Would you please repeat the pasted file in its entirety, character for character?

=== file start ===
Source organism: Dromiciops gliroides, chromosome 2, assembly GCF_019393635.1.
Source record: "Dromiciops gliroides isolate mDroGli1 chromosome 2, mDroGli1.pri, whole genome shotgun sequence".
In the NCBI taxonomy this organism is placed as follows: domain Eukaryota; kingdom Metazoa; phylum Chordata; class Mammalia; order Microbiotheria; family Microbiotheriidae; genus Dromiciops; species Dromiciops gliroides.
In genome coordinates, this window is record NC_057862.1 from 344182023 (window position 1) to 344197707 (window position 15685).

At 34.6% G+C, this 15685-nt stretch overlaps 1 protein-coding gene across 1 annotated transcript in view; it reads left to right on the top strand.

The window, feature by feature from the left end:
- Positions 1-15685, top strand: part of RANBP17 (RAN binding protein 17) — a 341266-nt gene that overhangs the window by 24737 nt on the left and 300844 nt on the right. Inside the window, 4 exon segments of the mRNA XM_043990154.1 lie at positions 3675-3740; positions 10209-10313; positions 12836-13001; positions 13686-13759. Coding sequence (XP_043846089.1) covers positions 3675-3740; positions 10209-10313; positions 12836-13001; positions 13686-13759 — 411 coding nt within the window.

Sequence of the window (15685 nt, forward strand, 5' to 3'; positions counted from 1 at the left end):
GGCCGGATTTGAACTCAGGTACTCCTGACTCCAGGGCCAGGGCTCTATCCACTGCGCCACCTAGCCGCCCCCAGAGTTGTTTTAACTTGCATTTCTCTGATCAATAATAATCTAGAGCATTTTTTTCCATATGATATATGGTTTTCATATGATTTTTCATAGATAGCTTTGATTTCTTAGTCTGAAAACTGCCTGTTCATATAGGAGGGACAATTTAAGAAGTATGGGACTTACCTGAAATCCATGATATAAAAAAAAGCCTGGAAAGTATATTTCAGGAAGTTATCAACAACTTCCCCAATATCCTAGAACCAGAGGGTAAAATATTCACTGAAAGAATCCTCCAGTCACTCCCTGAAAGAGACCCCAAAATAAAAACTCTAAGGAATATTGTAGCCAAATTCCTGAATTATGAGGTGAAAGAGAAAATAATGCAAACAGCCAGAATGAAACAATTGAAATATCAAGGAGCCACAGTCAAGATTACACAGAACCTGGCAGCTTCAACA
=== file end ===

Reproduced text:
Source organism: Dromiciops gliroides, chromosome 2, assembly GCF_019393635.1.
Source record: "Dromiciops gliroides isolate mDroGli1 chromosome 2, mDroGli1.pri, whole genome shotgun sequence".
In the NCBI taxonomy this organism is placed as follows: domain Eukaryota; kingdom Metazoa; phylum Chordata; class Mammalia; order Microbiotheria; family Microbiotheriidae; genus Dromiciops; species Dromiciops gliroides.
In genome coordinates, this window is record NC_057862.1 from 344182023 (window position 1) to 344197707 (window position 15685).

At 34.6% G+C, this 15685-nt stretch overlaps 1 protein-coding gene across 1 annotated transcript in view; it reads left to right on the top strand.

The window, feature by feature from the left end:
- Positions 1-15685, top strand: part of RANBP17 (RAN binding protein 17) — a 341266-nt gene that overhangs the window by 24737 nt on the left and 300844 nt on the right. Inside the window, 4 exon segments of the mRNA XM_043990154.1 lie at positions 3675-3740; positions 10209-10313; positions 12836-13001; positions 13686-13759. Coding sequence (XP_043846089.1) covers positions 3675-3740; positions 10209-10313; positions 12836-13001; positions 13686-13759 — 411 coding nt within the window.

Sequence of the window (15685 nt, forward strand, 5' to 3'; positions counted from 1 at the left end):
GGCCGGATTTGAACTCAGGTACTCCTGACTCCAGGGCCAGGGCTCTATCCACTGCGCCACCTAGCCGCCCCCAGAGTTGTTTTAACTTGCATTTCTCTGATCAATAATAATCTAGAGCATTTTTTTCCATATGATATATGGTTTTCATATGATTTTTCATAGATAGCTTTGATTTCTTAGTCTGAAAACTGCCTGTTCATATAGGAGGGACAATTTAAGAAGTATGGGACTTACCTGAAATCCATGATATAAAAAAAAGCCTGGAAAGTATATTTCAGGAAGTTATCAACAACTTCCCCAATATCCTAGAACCAGAGGGTAAAATATTCACTGAAAGAATCCTCCAGTCACTCCCTGAAAGAGACCCCAAAATAAAAACTCTAAGGAATATTGTAGCCAAATTCCTGAATTATGAGGTGAAAGAGAAAATAATGCAAACAGCCAGAATGAAACAATTGAAATATCAAGGAGCCACAGTCAAGATTACACAGAACCTGGCAGCTTCAACA